AUDIO: RIP Erwin Olaf 1959-2023

We are sad to hear of the passing of Erwin Olaf. In 2019 he kindly contributed to our weekly A Photographic Life podcast by explaining what photography meant to him. Here we post his contribution.

Dutch born Erwin Olaf tudied journalism at the School of Journalism in Utrecht and emerged onto the international art scene with his series Chessmen, that won the Young European Photographer of the Year award in 1988. This was followed by an exhibition at the Museum Ludwig in Cologne, with subsequent solo and group shows at major museums and galleries worldwide, but Olaf started his career as a photojournalist documenting the nightlife of the 1980s. In recent years he has developed his themes through the form of monumental tableaux, for which he adopts the role of director as well as photographer. His approach to his work has earned a number of commissions from institutions, including the Stedelijk Museum Amsterdam, and the Rijksmuseum, Amsterdam. He was awarded in 2006 the Photographer of the Year in the International Color Awards as well as the Netherlands’ prestigious Johannes Vermeer Award in 2011. Additional international awards include a Silver Lion at the Cannes Advertising Festival and a Lucie Award for achievement in advertising, both in 2008. Olaf has screened video work at the Centre Pompidou, Paris; Museum at FIT, New York; and Nuit Blanche Toronto, with a live score commissioned for his series Waiting. He has also projected his thirty-channel video installation L’Éveil onto the Hôtel de Ville for Nuit Blanche in Paris. In 2018, the Rijksmuseum acquired five hundred key artworks from Olaf’s forty-year oeuvre for their collection. He was an advocate for gay rights and in 2012 he organised a ‘kiss in’ that included approximately a hundred participants after a snack bar owner had commented on Olaf kissing his boyfriend. Olaf died on 20 September 2023, at the age of 64, as a result of long-term emphysema weeks after receiving a lung transplant. Olaf was first diagnosed with emphysema in 1996. He had predicted what the illness would do to him in the third panel of his 2009 self-portrait series I wish, I am, I will be.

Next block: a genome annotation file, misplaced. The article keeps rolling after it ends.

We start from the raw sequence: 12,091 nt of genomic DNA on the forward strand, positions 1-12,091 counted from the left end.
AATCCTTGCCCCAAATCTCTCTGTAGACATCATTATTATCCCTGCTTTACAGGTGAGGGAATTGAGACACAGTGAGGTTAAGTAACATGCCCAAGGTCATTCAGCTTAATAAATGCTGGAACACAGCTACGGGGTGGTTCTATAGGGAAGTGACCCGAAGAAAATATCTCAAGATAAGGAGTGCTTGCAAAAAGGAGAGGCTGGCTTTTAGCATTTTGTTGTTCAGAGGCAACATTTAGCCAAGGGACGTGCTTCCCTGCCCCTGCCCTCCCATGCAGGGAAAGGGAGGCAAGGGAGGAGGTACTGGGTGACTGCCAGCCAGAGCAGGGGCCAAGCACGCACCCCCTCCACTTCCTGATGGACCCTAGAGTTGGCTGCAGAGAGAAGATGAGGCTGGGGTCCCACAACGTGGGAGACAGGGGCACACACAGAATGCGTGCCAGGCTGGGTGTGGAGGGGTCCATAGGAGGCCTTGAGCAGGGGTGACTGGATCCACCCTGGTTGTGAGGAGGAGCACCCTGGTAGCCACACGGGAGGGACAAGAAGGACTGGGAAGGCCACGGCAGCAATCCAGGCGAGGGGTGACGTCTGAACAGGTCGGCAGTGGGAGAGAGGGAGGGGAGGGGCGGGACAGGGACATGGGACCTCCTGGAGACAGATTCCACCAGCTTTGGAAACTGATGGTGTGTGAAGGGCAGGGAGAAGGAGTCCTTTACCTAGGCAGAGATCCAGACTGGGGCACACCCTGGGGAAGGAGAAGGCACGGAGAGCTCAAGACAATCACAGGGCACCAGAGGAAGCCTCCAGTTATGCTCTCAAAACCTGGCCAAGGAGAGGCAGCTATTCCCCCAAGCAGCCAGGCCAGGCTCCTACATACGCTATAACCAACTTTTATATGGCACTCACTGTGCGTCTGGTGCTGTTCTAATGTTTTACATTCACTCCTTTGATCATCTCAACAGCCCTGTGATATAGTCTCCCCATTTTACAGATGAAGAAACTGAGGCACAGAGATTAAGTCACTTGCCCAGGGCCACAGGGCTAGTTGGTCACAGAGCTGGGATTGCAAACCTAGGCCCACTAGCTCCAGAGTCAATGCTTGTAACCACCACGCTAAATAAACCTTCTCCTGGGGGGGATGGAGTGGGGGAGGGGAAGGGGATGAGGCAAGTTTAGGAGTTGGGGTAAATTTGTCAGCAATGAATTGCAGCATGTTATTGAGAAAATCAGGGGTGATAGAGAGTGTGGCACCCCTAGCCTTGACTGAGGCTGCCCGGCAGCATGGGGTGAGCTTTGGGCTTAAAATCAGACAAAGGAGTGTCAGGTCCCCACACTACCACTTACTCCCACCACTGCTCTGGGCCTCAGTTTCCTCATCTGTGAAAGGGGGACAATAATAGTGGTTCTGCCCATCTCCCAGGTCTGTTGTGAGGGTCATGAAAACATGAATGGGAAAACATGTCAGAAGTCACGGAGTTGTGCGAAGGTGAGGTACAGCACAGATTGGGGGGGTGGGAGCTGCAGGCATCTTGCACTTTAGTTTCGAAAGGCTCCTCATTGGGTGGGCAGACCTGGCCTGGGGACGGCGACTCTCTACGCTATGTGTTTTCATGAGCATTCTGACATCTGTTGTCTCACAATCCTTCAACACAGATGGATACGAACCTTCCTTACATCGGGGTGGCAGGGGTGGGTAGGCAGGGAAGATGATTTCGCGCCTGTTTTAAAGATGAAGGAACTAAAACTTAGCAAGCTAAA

© Grant Scott 2023


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